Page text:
The Nature of Belief
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Martin Cyril D’Arcy, S.J.The Nature of Belief, first published in 1931 and subsequently revised in 1957 to reflect effects of World War II and the post-war years, addresses questions that continue to the present day concerning the what, why, and how of faith. Martin Cyril D’Arcy defends and develops insights from John Henry Newman’s Grammar of Assent, even as he does not shy away from criticizing traces of nominalism in the Cardinal’s description of the nature of belief. D’Arcy similarly engages with the effects of empiricism, materialism, and positivism on the comprehension of belief.
What is called faith is another instance, and the highest instance of all, of interpretation…it is not an interlude, a distracting side issue, but the curtain raiser of the final and divine interpretation of life. (Martin Cyril D’Arcy, S.J.)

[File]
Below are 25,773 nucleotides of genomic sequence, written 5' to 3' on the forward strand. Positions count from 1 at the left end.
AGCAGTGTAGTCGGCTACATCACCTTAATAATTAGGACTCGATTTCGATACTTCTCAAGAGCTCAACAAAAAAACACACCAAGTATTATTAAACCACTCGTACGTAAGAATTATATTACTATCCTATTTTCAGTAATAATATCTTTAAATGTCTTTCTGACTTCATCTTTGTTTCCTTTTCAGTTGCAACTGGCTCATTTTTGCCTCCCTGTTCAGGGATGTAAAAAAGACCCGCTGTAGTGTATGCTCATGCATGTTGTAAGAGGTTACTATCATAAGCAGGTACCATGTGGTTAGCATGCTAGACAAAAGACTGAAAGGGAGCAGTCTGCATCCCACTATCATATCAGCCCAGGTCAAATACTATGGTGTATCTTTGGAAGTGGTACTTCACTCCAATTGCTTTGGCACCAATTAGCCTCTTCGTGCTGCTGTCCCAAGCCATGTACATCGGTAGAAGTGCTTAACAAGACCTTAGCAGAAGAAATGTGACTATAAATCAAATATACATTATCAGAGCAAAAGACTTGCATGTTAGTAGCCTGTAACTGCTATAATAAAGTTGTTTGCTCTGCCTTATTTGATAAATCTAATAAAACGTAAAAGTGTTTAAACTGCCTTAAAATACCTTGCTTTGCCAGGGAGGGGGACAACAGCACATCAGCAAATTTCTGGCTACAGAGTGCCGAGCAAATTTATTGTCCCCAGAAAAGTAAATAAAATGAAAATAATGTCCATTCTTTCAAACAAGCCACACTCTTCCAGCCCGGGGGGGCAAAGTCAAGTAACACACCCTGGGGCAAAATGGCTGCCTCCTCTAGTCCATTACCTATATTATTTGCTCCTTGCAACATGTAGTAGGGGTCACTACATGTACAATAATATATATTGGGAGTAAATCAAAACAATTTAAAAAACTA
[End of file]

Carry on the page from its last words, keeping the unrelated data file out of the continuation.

More than a mere analysis of the history of ideas, The Nature of Belief boldly presents a clear and coherent formulation of the nature of belief and what belief means, epistemologically, psychologically, and philosophically. Ultimately, D’Arcy’s writing evidences certain truths which point to the Catholic faith as the gate into the fullness of life—a gate one enters only by confessing I believe.
Martin Cyril D’Arcy, S.J., (1888–1976) was a Roman Catholic priest of the Society of Jesus. A philosopher and professor, D’Arcy taught at Oxford University and Cornell University, Georgetown University and Gonzaga University, and the Institute for Advanced Study at Princeton University. D’Arcy was a friend and advisor to a number of the twentieth century’s most acclaimed literary figures, including Evelyn Waugh, Dorothy L. Sayers, W. H. Auden, and T. S. Eliot.